So all they have to do to make things right is share the wealth? I bet a lot of UK bakers would love to be faced with that predicament!


=== Innovations on the stands ===

== L’Ancienne Forge ==

Product name: Silolev

Device for the production and temporary storage of liquid starter. This allows a third of the chamber contents to be disposed of and refreshed daily, having fermented for three to five days.

== Fibrolab ==

Product name: Fibrolab

Fibrolab is a coating for walls and ceilings, specifically designed for food preparation environments. The panels are held to the framework by white PVC profile joints with flexible lips, allowing for later dismantling.

== Santos ==

Product name: Recycling waste compactor n°61

This is claimed to be the first compact recycling waste compactor on the trade market, at 660 x 480 x 850mm. The hydraulic system reduces waste volume to between one-third and one-tenth of the original size in less than a minute.

== De la Ballina Industrie ==

Product name: RPV

The RPV is the latest-generation packaging system for industrial bakeries, handling 18,000 baguettes an hour. It uses a new system based on suction cups, controlled by computer vision, and a fast and simplified box filling system.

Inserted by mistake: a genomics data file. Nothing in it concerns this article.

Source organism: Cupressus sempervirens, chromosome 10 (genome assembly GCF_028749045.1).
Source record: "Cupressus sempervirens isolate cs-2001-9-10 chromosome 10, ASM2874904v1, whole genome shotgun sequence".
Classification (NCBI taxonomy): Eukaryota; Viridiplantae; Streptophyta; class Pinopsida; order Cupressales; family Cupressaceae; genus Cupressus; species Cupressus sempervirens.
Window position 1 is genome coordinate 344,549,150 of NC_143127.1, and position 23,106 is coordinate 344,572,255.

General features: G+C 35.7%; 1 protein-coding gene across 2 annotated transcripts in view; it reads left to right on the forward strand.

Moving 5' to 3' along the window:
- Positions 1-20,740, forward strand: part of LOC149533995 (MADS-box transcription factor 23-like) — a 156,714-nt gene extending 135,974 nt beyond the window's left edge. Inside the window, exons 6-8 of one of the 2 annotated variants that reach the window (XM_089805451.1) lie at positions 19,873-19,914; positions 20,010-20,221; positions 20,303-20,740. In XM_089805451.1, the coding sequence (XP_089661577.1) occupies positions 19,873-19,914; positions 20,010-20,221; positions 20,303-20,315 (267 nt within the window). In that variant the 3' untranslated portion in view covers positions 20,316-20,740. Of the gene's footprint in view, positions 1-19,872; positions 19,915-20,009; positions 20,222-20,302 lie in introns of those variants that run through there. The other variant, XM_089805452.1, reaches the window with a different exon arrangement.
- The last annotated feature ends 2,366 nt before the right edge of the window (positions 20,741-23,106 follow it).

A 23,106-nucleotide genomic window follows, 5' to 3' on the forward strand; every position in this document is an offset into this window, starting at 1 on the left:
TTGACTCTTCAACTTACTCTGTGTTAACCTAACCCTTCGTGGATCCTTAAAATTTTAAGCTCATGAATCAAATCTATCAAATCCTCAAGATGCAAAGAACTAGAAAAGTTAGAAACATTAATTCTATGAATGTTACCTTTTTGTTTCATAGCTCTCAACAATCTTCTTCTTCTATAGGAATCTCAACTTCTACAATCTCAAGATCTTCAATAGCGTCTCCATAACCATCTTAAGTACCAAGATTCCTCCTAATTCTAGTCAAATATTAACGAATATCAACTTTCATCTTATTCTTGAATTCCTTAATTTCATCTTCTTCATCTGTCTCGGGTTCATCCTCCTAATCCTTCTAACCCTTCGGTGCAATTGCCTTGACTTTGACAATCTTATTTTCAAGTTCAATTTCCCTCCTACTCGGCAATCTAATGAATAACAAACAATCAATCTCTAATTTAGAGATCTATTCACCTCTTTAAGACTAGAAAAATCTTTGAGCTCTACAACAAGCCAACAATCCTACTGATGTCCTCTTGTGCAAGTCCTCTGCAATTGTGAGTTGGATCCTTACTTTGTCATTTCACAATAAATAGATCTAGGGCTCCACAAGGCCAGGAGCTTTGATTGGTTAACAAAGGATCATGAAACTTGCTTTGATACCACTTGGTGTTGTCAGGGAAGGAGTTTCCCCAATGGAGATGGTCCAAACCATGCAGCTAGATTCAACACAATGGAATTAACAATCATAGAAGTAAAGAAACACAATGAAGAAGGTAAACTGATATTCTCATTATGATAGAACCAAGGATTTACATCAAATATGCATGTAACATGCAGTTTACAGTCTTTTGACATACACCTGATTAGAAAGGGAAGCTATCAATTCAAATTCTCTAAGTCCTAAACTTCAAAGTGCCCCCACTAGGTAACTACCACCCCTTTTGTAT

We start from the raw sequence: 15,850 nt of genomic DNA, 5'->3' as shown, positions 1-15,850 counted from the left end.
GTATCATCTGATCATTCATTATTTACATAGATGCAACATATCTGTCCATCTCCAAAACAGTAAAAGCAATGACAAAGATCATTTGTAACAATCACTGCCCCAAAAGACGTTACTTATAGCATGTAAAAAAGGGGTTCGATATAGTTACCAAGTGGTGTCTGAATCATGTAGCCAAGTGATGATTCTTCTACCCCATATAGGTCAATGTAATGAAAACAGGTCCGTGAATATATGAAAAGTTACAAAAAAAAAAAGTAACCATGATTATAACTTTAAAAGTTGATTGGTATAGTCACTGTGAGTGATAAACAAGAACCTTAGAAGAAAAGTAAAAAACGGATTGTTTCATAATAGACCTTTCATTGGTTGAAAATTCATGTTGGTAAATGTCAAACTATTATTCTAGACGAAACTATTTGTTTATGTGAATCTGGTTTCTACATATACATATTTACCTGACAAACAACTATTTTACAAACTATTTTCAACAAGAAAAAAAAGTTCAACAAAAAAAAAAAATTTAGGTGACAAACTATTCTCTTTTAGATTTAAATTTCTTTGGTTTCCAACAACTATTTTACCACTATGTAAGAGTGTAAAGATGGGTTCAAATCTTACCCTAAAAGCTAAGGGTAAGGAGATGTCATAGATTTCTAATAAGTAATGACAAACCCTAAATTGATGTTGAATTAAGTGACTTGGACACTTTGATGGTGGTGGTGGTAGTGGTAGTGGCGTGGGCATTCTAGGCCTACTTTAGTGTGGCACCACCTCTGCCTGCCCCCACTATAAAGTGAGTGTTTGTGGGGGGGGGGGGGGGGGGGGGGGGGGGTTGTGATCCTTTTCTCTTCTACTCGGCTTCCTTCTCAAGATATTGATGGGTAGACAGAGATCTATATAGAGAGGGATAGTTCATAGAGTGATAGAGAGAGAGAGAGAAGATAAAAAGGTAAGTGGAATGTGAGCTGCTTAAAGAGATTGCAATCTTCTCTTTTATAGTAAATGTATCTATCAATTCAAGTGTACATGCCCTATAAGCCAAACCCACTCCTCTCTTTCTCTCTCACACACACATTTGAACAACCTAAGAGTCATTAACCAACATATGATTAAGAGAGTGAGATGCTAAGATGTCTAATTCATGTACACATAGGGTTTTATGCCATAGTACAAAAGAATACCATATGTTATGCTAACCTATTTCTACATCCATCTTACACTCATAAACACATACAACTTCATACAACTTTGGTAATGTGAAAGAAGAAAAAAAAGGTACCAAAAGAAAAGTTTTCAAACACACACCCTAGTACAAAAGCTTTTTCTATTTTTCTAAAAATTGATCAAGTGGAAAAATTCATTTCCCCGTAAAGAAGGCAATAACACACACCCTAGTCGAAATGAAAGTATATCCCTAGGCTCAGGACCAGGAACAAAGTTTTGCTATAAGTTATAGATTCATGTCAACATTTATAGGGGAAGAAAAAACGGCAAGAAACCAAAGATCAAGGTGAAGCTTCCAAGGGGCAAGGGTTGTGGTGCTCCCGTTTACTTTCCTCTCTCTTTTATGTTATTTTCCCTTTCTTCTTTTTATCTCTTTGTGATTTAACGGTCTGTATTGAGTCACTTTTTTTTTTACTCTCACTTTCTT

== Sarl Philixn 290 ==

Product name: Phil Olive Romarin

An aromatic powder with a subtle flavour combining olive, obtained after the cooking and drying of black olives, and rosemary, obtained after infusion and drying.

== Lesaffre ==

Product name: Xtendlife

A patented concept based on sourdough preservation properties combined with an acidity regulator. This preservative extends the shelf-life of packaged bread products and is an alternative to the use of artificial preservatives.

== VMI ==

Product name: Automated A multilevel fermentation system.

Automated storage of bowls on several levels for dough fermentation in industrial bakeries. The multilevel fermentation system satisfies the increasing demand for greater production and recipes requiring longer rest periods.

== Pictos ==

Product name: Pictoast

Conical display stand, illuminated by RGB diodes, featuring small dishes to display pastries, verrines and so on. Imaginative and easy-to-serve displays for savoury and sweet buffets.


=== Around the show ===

== Uniforms ==

"People always get their uniforms from the same places. These would look good on our bakers."

== Dessert cups ==

"We’re seeing a lot more of these in Europe, and this is the way things are going in the UK. They’re an easy way of selling high-class desserts in a shop."

== Displays ==

"These look great, but they may take a while to filter through to Ashton-under-Lyme!"

== Finished ice-creams ==

"A small shop could do this very easily with an ice-cream machine and some made or bought-in macaroons. It looks impressive."